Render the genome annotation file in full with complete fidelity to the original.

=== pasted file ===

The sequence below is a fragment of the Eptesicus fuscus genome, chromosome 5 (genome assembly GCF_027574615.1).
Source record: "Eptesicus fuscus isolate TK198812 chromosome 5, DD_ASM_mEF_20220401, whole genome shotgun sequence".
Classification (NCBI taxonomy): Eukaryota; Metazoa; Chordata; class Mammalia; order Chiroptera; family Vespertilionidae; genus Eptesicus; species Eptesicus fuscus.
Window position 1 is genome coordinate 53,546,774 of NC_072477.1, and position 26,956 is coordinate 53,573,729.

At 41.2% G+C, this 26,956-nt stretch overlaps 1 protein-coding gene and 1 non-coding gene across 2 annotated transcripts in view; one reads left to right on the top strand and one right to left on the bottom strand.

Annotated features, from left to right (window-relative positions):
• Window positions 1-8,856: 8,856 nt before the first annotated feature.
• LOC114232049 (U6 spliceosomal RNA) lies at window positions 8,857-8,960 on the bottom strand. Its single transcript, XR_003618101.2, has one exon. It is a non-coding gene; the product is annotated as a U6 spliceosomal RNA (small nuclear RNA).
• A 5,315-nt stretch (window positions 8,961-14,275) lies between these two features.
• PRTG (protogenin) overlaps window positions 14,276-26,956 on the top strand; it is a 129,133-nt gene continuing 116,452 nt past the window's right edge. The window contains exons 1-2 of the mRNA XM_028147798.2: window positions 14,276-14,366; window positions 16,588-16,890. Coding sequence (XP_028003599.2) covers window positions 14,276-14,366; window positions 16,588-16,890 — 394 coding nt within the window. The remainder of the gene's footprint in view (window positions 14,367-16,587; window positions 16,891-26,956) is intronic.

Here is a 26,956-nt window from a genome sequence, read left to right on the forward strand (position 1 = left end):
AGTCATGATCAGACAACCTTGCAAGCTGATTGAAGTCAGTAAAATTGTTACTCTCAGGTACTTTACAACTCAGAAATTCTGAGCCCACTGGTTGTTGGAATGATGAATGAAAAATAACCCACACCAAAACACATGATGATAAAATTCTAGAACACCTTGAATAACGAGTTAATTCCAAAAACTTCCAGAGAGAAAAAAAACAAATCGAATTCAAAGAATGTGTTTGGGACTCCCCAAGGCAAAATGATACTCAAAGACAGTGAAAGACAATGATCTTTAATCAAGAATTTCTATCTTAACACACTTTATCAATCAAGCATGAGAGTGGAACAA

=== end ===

The sequence below is a fragment of the Eptesicus fuscus genome, chromosome 5 (genome assembly GCF_027574615.1).
Source record: "Eptesicus fuscus isolate TK198812 chromosome 5, DD_ASM_mEF_20220401, whole genome shotgun sequence".
Classification (NCBI taxonomy): Eukaryota; Metazoa; Chordata; class Mammalia; order Chiroptera; family Vespertilionidae; genus Eptesicus; species Eptesicus fuscus.
Window position 1 is genome coordinate 53,546,774 of NC_072477.1, and position 26,956 is coordinate 53,573,729.

At 41.2% G+C, this 26,956-nt stretch overlaps 1 protein-coding gene and 1 non-coding gene across 2 annotated transcripts in view; one reads left to right on the top strand and one right to left on the bottom strand.

Annotated features, from left to right (window-relative positions):
• Window positions 1-8,856: 8,856 nt before the first annotated feature.
• LOC114232049 (U6 spliceosomal RNA) lies at window positions 8,857-8,960 on the bottom strand. Its single transcript, XR_003618101.2, has one exon. It is a non-coding gene; the product is annotated as a U6 spliceosomal RNA (small nuclear RNA).
• A 5,315-nt stretch (window positions 8,961-14,275) lies between these two features.
• PRTG (protogenin) overlaps window positions 14,276-26,956 on the top strand; it is a 129,133-nt gene continuing 116,452 nt past the window's right edge. The window contains exons 1-2 of the mRNA XM_028147798.2: window positions 14,276-14,366; window positions 16,588-16,890. Coding sequence (XP_028003599.2) covers window positions 14,276-14,366; window positions 16,588-16,890 — 394 coding nt within the window. The remainder of the gene's footprint in view (window positions 14,367-16,587; window positions 16,891-26,956) is intronic.

Here is a 26,956-nt window from a genome sequence, read left to right on the forward strand (position 1 = left end):
AGTCATGATCAGACAACCTTGCAAGCTGATTGAAGTCAGTAAAATTGTTACTCTCAGGTACTTTACAACTCAGAAATTCTGAGCCCACTGGTTGTTGGAATGATGAATGAAAAATAACCCACACCAAAACACATGATGATAAAATTCTAGAACACCTTGAATAACGAGTTAATTCCAAAAACTTCCAGAGAGAAAAAAAACAAATCGAATTCAAAGAATGTGTTTGGGACTCCCCAAGGCAAAATGATACTCAAAGACAGTGAAAGACAATGATCTTTAATCAAGAATTTCTATCTTAACACACTTTATCAATCAAGCATGAGAGTGGAACAA